According to two recent studies from the United Kingdom, bodily discomfort (which refers to total body physical suffering) and pain (which refers to localized physical suffering) are problems in Huntington's disease (HD) that significantly affect quality of life. Both studies, which included a total of 140 home-dwelling individuals in middle stages of HD, reported that more than 50% suffered from at least moderate discomfort/pain, and about 10% more severely. This is a large number, much higher than occurs in an age-matched general population. Unfortunately, very little is known about this symptom in HD . . .

The Studies: Both of these studies, published in June and August of 2013 [Calvert M 2013] [Arran N 2014] found that many HD individuals reported body discomfort/pain as part of surveys on quality of life in HD. These surveys focus on 5 major factors: impaired mobility, impaired ability to perform self-care, impaired ability to perform usual activities, anxiety/depression, and pain/body discomfort. While much is known about the first 4 factors that contribute to poor quality of life in HD, surprisingly little is known about pain/body discomfort.

Why this knowledge gap?

  • Pain is not a visible symptom or sign in HD
  • HD researchers have not routinely asked about pain; for instance, there is no question about pain/body discomfort in the United Huntington's Disease Rating Scale (UHDRS), the test that for decades has been used to describe and measure the symptoms and signs of HD
  • Doctors probably don't routinely ask their HD patients about pain
  • HD patients probably don't complain about pain
  • HD patients have difficulty describing the discomfort/pain

Pain problems are not unique to HD: Quality of life studies in other neurodegenerative diseases have shown similarly high rates of pain/body discomfort [Calvert M 2013]. Other pain studies, particularly those done in Parkinson's disease (PD), may be informative with likely similarities between PD and HD pain. In PD differing types of pain syndromes are described that are probably caused by a combination of nerve cell abnormalities from the periphery (skin), spinal cord, and a multitude of pain processing cells in the brain.

  • Musculoskeletal pain syndromes occur most often in areas of dystonic movements of the back and shoulders [Kim YE 2013]
  • Chronic widespread discomfort/pain, a condition similar to fibromyalgia in which pain is not localized to a specific site [Toda K 2010]
  • Central neuropathic pain/discomfort for which the patient has difficulty describing the character or location of pain [Sophie M 2012]

Other studies in PD suggest that physical pain/discomfort increases as the disease progresses. Another consistent finding in PD (which is likely true for HD) is that pain complaints are under-treated when compared to the same pain complaint in the general population [Kim YE 2013].

Pain and Agitation in late stage disease with dementia: Though there are no HD studies on discomfort or pain in late stage HD patients, recent studies done in nursing home patients with dementia suggest that agitation behaviors (pacing, screaming, restlessness, aggression) respond to pain treatment [Husebo BS 2011, Husebo BS 2014]. In these situations, it is thought that discomfort/pain is experienced, but damage to nerve pathways prevents the mental processing that cognitively interprets a painful (or uncomfortable) stimulus. One of my patients who had broken her clavicle (collar bone) could not localize her pain and thought it might be coming from her foot. Because this type of person cannot accurately describe discomfort, pain too often is not treated at all. My experience with Hospice and HD patients suggests that discomfort/pain in end-stage patients is often not treated adequately.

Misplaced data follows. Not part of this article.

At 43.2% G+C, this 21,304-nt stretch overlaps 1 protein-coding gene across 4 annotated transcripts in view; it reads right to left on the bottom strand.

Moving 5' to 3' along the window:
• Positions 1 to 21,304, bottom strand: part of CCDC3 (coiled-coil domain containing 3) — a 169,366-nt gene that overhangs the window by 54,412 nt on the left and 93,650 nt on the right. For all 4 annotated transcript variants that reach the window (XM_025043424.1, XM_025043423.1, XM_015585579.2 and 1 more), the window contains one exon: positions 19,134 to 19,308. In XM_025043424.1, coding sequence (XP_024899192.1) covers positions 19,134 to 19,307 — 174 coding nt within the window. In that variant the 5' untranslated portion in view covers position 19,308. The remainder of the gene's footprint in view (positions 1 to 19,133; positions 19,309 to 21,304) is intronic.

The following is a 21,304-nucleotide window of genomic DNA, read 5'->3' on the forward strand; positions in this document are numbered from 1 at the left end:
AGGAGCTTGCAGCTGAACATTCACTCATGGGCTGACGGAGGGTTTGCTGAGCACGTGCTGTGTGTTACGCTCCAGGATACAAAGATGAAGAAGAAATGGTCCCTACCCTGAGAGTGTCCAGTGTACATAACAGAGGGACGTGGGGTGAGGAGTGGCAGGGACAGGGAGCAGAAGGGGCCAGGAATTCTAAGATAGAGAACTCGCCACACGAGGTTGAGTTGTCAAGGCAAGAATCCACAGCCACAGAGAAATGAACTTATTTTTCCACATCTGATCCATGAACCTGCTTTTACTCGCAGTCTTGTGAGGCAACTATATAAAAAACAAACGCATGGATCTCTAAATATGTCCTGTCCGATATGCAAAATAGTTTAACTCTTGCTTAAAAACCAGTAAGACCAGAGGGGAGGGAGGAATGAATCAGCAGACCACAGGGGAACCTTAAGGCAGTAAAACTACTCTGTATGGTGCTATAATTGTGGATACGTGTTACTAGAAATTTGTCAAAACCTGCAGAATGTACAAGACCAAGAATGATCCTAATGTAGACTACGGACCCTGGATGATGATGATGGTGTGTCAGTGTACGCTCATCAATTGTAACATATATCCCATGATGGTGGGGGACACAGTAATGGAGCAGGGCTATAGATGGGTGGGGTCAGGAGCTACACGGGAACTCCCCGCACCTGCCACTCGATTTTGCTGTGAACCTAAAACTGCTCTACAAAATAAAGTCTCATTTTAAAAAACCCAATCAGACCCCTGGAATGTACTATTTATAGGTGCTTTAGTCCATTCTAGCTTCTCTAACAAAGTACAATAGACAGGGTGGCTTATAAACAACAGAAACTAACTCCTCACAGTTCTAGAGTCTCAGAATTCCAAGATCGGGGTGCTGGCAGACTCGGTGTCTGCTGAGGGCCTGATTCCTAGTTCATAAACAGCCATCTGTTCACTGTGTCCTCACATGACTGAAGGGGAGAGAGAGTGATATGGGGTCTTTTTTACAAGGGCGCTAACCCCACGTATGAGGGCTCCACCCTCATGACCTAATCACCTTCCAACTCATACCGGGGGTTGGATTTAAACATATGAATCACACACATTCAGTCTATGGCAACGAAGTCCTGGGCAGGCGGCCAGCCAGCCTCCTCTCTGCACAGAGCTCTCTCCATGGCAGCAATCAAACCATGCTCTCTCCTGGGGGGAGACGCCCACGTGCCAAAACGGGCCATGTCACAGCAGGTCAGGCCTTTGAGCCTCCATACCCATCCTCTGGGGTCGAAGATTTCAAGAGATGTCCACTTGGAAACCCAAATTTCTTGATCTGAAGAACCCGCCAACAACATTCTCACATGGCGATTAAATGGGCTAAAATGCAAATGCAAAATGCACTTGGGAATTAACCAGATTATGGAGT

Author Comment: Clearly all of us in the HD community have discounted discomfort and pain in HD and this important symptom deserves more attention and study. Both researchers and doctors should routinely ask about pain -- and like other manageable symptoms of HD, it should be treated.

References

Calvert M, Pall H, Hoppitt T, Eaton B, Savill E, Sackley C. Health-related quality of life and supportive care in patients with rare long-term neurological conditions. Qual Life Res. 2013 Aug;22(6):1231-8. doi: 10.1007/s11136-012-0269-5. Epub 2012 Sep 23. PubMed abstract

Arran N, Craufurd D, Simpson J. Illness perceptions, coping styles and psychological distress in adults with Huntington's disease. Psychol Health Med. 2014;19(2):169-79. doi: 10.1080/13548506.2013.802355. Epub 2013 Jun 14. PubMed abstract

Kim YE, Lee WW, Yun JY, Yang HJ, Kim HJ, Jeon BS. Musculoskeletal problems in Parkinson's disease: neglected issues. Parkinsonism Relat Disord. 2013 Jul;19(7):666-9. doi: 10.1016/j.parkreldis.2013.03.002. Epub 2013 Apr 16. PubMed abstract

Toda K, Harada T. Prevalence, classification, and etiology of pain in Parkinson's disease: association between Parkinson's disease and fibromyalgia or chronic widespread pain. Tohoku J Exp Med. 2010 Sep;222(1):1-5. PubMed abstract

Sophie M, Ford B. Management of pain in Parkinson's disease. CNS Drugs. 2012 Nov;26(11):937-48. doi: 10.1007/s40263-012-0005-2. PubMed abstract

Kim YE, Jeon BS. Musculoskeletal problems in Parkinson's disease. J Neural Transm (Vienna). 2013 Apr;120(4):537-42. doi: 10.1007/s00702-012-0960-2. Epub 2013 Feb 19. PubMed abstract

Husebo BS, Ballard C, Sandvik R, Nilsen OB, Aarsland D. Efficacy of treating pain to reduce behavioural disturbances in residents of nursing homes with dementia: cluster randomised clinical trial. BMJ. 2011 Jul 15;343:d4065. doi: 10.1136/bmj.d4065. PubMed abstract

Husebo BS, Ballard C, Cohen-Mansfield J, Seifert R, Aarsland D. The response of agitated behavior to pain management in persons with dementia. Am J Geriatr Psychiatry. 2014 Jul;22(7):708-17. doi: 10.1016/j.jagp.2012.12.006. Epub 2013 Apr 20. PubMed abstract